Achim Wiechert was one of the many experts brought in to mend the broken market for bank capital securities in the aftermath of the financial crisis. He worries it could break again — and he’s on a mission to fix it.
(Bloomberg) — Achim Wiechert was one of the many experts brought in to mend the broken market for bank capital securities in the aftermath of the financial crisis. He worries it could break again — and he’s on a mission to fix it.
The head of external funding at insurance giant Allianz SE is lobbying for one of the most far-reaching overhauls to Europe’s $235 billion market for additional tier 1 bank debt since it was created more than a decade ago to prevent a rerun of 2008’s taxpayer-led bailouts.
He’s held discussions with policymakers at the European Central Bank, the European Banking Authority and the European Commission to present his proposal. And now he’s talking publicly for the first time about his plan.
Wiechert’s concern is that AT1s, which count as capital, will fail to buffer banks from another crisis. This isn’t a flaw of the bonds themselves but of market behavior: Convention dictates that banks repay the notes at their first call date, whether or not it makes economic sense.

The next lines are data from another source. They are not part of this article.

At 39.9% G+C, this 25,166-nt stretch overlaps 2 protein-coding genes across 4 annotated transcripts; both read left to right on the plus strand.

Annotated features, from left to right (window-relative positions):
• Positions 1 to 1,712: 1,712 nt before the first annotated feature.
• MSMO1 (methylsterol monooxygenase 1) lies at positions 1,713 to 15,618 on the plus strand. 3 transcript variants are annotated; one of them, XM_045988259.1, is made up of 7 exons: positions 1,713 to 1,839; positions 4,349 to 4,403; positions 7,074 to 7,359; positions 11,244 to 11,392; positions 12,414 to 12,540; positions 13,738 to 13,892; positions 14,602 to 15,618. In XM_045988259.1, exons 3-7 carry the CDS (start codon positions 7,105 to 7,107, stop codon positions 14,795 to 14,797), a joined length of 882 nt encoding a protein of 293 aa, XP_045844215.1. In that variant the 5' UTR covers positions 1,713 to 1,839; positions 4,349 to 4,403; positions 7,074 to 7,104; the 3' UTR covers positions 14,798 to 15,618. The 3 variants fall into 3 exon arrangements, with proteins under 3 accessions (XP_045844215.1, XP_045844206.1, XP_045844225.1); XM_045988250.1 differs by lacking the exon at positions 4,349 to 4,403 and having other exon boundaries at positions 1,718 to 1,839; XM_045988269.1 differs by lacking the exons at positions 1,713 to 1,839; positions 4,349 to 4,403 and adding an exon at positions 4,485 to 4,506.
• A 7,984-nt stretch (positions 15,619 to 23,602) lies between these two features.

And at a time when they really need the capital, in a crisis, lenders would be even more compelled to follow those conventions, swallowing punitive debt costs so they can show it’s business as usual. He argues that the need to keep up appearances could plunge banks into trouble.
“I’m getting frustrated, in a way, that we see exactly the same thing happening,” Wiechert said in an interview. “The idea was to make AT1s truly perpetual so that we wouldn’t experience one of the worst things in the financial crisis, which was banks calling Tier 1 instruments and seeing them replaced with state aid.”